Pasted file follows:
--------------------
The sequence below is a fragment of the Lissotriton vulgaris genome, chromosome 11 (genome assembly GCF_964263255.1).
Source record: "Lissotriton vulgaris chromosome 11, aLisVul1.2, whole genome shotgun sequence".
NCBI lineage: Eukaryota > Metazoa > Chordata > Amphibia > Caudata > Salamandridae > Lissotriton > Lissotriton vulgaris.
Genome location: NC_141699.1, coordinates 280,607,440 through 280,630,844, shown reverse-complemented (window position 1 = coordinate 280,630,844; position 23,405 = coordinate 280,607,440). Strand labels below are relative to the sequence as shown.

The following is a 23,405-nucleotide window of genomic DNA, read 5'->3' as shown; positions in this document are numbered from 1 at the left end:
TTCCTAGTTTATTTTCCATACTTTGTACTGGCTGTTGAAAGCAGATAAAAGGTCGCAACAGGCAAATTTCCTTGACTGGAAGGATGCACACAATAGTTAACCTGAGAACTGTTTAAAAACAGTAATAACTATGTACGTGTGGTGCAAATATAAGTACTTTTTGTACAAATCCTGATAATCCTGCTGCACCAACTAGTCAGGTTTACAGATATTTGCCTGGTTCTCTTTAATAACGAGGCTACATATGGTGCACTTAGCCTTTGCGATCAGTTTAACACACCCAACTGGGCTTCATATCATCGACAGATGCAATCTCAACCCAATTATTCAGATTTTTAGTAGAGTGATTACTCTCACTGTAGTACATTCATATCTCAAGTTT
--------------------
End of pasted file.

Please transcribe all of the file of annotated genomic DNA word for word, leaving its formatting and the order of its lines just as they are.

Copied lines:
The sequence below is a fragment of the Lissotriton vulgaris genome, chromosome 11 (genome assembly GCF_964263255.1).
Source record: "Lissotriton vulgaris chromosome 11, aLisVul1.2, whole genome shotgun sequence".
NCBI lineage: Eukaryota > Metazoa > Chordata > Amphibia > Caudata > Salamandridae > Lissotriton > Lissotriton vulgaris.
Genome location: NC_141699.1, coordinates 280,607,440 through 280,630,844, shown reverse-complemented (window position 1 = coordinate 280,630,844; position 23,405 = coordinate 280,607,440). Strand labels below are relative to the sequence as shown.

The following is a 23,405-nucleotide window of genomic DNA, read 5'->3' as shown; positions in this document are numbered from 1 at the left end:
TTCCTAGTTTATTTTCCATACTTTGTACTGGCTGTTGAAAGCAGATAAAAGGTCGCAACAGGCAAATTTCCTTGACTGGAAGGATGCACACAATAGTTAACCTGAGAACTGTTTAAAAACAGTAATAACTATGTACGTGTGGTGCAAATATAAGTACTTTTTGTACAAATCCTGATAATCCTGCTGCACCAACTAGTCAGGTTTACAGATATTTGCCTGGTTCTCTTTAATAACGAGGCTACATATGGTGCACTTAGCCTTTGCGATCAGTTTAACACACCCAACTGGGCTTCATATCATCGACAGATGCAATCTCAACCCAATTATTCAGATTTTTAGTAGAGTGATTACTCTCACTGTAGTACATTCATATCTCAAGTTT